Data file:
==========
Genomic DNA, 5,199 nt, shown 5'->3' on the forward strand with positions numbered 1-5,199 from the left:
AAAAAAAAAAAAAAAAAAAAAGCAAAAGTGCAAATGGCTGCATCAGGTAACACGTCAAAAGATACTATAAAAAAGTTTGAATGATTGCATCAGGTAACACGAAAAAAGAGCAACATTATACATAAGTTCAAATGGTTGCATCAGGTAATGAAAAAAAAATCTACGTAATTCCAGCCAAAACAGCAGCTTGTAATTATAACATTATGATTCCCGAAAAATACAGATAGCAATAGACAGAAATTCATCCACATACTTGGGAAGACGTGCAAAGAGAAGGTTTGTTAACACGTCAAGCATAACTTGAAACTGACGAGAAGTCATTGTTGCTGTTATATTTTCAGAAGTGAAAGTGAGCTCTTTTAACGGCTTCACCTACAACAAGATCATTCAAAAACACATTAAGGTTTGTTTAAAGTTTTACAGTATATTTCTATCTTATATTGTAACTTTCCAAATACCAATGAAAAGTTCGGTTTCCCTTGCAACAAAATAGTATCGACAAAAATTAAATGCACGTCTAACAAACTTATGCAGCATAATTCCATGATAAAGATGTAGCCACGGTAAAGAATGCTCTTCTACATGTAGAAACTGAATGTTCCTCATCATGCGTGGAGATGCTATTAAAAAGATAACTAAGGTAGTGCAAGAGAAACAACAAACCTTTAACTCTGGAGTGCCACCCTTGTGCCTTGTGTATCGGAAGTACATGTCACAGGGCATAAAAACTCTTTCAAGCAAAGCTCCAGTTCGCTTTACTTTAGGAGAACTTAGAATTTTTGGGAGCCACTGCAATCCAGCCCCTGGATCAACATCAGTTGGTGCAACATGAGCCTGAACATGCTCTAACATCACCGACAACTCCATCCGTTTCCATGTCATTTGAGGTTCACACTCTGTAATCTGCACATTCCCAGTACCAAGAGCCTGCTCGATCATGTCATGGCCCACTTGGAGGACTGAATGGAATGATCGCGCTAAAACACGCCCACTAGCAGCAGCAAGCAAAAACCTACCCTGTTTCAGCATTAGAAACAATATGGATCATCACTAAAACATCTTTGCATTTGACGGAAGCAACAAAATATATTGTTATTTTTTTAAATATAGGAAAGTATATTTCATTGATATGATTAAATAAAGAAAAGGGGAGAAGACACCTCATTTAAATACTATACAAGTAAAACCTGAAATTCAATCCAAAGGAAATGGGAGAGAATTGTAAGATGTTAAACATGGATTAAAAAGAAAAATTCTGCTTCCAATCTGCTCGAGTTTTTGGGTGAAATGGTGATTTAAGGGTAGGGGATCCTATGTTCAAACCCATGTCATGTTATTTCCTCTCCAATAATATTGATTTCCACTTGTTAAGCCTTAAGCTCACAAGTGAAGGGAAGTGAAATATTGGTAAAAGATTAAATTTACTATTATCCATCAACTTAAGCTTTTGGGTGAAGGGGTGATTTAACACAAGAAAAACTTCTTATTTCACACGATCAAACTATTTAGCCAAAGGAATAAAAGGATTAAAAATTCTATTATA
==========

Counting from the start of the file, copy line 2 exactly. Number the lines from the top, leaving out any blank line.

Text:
AAAAAAAAAAAAAAAAAAAAAGCAAAAGTGCAAATGGCTGCATCAGGTAACACGTCAAAAGATACTATAAAAAAGTTTGAATGATTGCATCAGGTAACACGAAAAAAGAGCAACATTATACATAAGTTCAAATGGTTGCATCAGGTAATGAAAAAAAAATCTACGTAATTCCAGCCAAAACAGCAGCTTGTAATTATAACATTATGATTCCCGAAAAATACAGATAGCAATAGACAGAAATTCATCCACATACTTGGGAAGACGTGCAAAGAGAAGGTTTGTTAACACGTCAAGCATAACTTGAAACTGACGAGAAGTCATTGTTGCTGTTATATTTTCAGAAGTGAAAGTGAGCTCTTTTAACGGCTTCACCTACAACAAGATCATTCAAAAACACATTAAGGTTTGTTTAAAGTTTTACAGTATATTTCTATCTTATATTGTAACTTTCCAAATACCAATGAAAAGTTCGGTTTCCCTTGCAACAAAATAGTATCGACAAAAATTAAATGCACGTCTAACAAACTTATGCAGCATAATTCCATGATAAAGATGTAGCCACGGTAAAGAATGCTCTTCTACATGTAGAAACTGAATGTTCCTCATCATGCGTGGAGATGCTATTAAAAAGATAACTAAGGTAGTGCAAGAGAAACAACAAACCTTTAACTCTGGAGTGCCACCCTTGTGCCTTGTGTATCGGAAGTACATGTCACAGGGCATAAAAACTCTTTCAAGCAAAGCTCCAGTTCGCTTTACTTTAGGAGAACTTAGAATTTTTGGGAGCCACTGCAATCCAGCCCCTGGATCAACATCAGTTGGTGCAACATGAGCCTGAACATGCTCTAACATCACCGACAACTCCATCCGTTTCCATGTCATTTGAGGTTCACACTCTGTAATCTGCACATTCCCAGTACCAAGAGCCTGCTCGATCATGTCATGGCCCACTTGGAGGACTGAATGGAATGATCGCGCTAAAACACGCCCACTAGCAGCAGCAAGCAAAAACCTACCCTGTTTCAGCATTAGAAACAATATGGATCATCACTAAAACATCTTTGCATTTGACGGAAGCAACAAAATATATTGTTATTTTTTTAAATATAGGAAAGTATATTTCATTGATATGATTAAATAAAGAAAAGGGGAGAAGACACCTCATTTAAATACTATACAAGTAAAACCTGAAATTCAATCCAAAGGAAATGGGAGAGAATTGTAAGATGTTAAACATGGATTAAAAAGAAAAATTCTGCTTCCAATCTGCTCGAGTTTTTGGGTGAAATGGTGATTTAAGGGTAGGGGATCCTATGTTCAAACCCATGTCATGTTATTTCCTCTCCAATAATATTGATTTCCACTTGTTAAGCCTTAAGCTCACAAGTGAAGGGAAGTGAAATATTGGTAAAAGATTAAATTTACTATTATCCATCAACTTAAGCTTTTGGGTGAAGGGGTGATTTAACACAAGAAAAACTTCTTATTTCACACGATCAAACTATTTAGCCAAAGGAATAAAAGGATTAAAAATTCTATTATA